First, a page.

Obesity Prevention

A look back at 2018: Food Access

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In 2018, NCAH:

  • Secured another $250,000 for the Healthy Food Small Retail Program (HFSRP). This brings total appropriations to $750,000 since 2016. The HFSRP is housed in the Department of Agriculture and provides store owners in food deserts with refrigeration and shelving so they can stock and sell fresh, health options.
  • Convened the NC Healthy Food Retail Task Force to develop policy recommendations to address lack of access to healthy food in North Carolina.

In spite of all of these successes, NC remains a state with high rates of hunger and food insecurity. The NC Healthy Food Retail Task Force is in the final stages of finalizing recommendations, which it will present to the NC General Assembly in early 2019. We will continue to work on making North Carolina a healthier and hunger-free state in 2018, and your membership and your voice makes a difference in supporting evidence-based policies that ensure every North Carolinian has enough healthy food.

Make an end of year donation to help NCAH be prepared to continue this work in the new year, and renew your membership for 2019!

NC Alliance for HealthA look back at 2018: Food Access
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Have you seen our maps?

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New Food Access Maps Released

NCAH has released new healthy food access maps. These maps overlay supermarket locations and sales, household income, and diet-related deaths to paint a picture of food access in North Carolina. The picture isn’t pretty:

  • 23% of North Carolina’s total population live in areas where residents experience both a lack of access to supermarkets and healthy food and have high death rates from diet-related disease. This means more than 2 million residents, including almost 500,000 children under 15, don’t have access to the food they need to live a healthy lifestyle.
  • There are large swaths of the state where residents are suffering with diet-related disease and can’t easily access a venue to purchase healthy foods. In addition to the cites, we see large areas in need in many rural areas.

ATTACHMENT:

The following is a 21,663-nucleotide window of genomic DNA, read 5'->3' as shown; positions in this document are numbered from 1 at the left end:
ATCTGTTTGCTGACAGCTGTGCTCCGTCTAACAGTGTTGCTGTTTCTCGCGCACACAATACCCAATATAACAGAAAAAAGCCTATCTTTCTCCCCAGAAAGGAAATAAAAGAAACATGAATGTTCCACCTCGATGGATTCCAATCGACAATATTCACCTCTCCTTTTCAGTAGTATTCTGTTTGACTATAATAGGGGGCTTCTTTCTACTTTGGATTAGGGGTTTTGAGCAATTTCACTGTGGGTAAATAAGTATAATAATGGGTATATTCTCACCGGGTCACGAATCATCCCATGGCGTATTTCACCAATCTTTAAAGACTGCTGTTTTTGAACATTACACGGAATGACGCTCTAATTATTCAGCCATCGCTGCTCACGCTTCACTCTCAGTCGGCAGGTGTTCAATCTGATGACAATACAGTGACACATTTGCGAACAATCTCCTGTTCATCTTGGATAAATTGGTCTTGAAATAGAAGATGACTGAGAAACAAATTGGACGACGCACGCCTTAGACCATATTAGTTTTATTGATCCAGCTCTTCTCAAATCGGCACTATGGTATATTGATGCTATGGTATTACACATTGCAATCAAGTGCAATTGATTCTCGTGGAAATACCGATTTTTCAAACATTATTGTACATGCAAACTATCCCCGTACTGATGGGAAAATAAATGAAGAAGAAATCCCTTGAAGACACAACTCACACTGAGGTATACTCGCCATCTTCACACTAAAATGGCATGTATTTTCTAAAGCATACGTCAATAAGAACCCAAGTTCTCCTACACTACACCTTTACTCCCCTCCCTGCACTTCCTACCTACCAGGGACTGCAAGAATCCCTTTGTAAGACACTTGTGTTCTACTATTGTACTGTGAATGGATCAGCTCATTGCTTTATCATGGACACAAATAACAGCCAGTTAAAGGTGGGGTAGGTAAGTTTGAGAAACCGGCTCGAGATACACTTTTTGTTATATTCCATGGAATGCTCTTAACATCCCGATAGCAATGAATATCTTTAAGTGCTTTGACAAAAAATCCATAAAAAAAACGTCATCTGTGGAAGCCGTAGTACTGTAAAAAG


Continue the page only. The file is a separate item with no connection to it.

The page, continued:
• Neighborhoods with greater than average supermarket sales relative to total population could indicate more people are buying groceries in these communities than the number of people who live there. This could mean people are traveling from outside the area to shop there.
  • There are few or no supermarkets in areas that are low income and also have low sales. Since income is lower in these areas, people living there are less able to afford to travel to the areas where supermarkets are concentrated.

There is no doubt that our state is in dire need of programs to eliminate food insecurity. The good news is that programs like the Healthy Corner Store Initiative are addressing food access and insecurity in our state. NCAH hopes that the Healthy Corner Store Initiative will receive additional funding this year to continue this important work.

To view and download this map and the other food access maps click here.

rob@idriveroi.comHave you seen our maps?
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Join us for these upcoming Obesity Prevention Committee meetings!

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Please join us for these upcoming meetings!

NCAH Obesity Campaign Strategy Meetings
Please join us tomorrow, Friday, January 20, for our physical education and Healthy Food Small Retailer Program campaign strategy meetings. Both meetings will be held at the American Heart Association.

  • Physical Education – 9:30am to 11:30am
  • Healthy Food Small Retailer Program – 12:00pm to 2:00pm

Please bring lunch. We hope to see you there!

2017 NCAH Obesity Prevention Committee Meetings
The Obesity Prevention Committee will meet every other month this year beginning in February. Unless otherwise noted these meetings will take place on the fourth Monday of the month from 10:30am to 12:30pm. Locations will be announced prior to each meeting.

  • *February 13
  • April 24
  • June 26
  • August 28
  • October 23
  • *December 18

Please mark your calendars and stay tuned for additional information!

rob@idriveroi.comJoin us for these upcoming Obesity Prevention Committee meetings!
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Healthy Food for Healthy Children

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Healthy Food for Healthy Children
By Morgan Wittman Gramann, Managing Director, NC Alliance for Health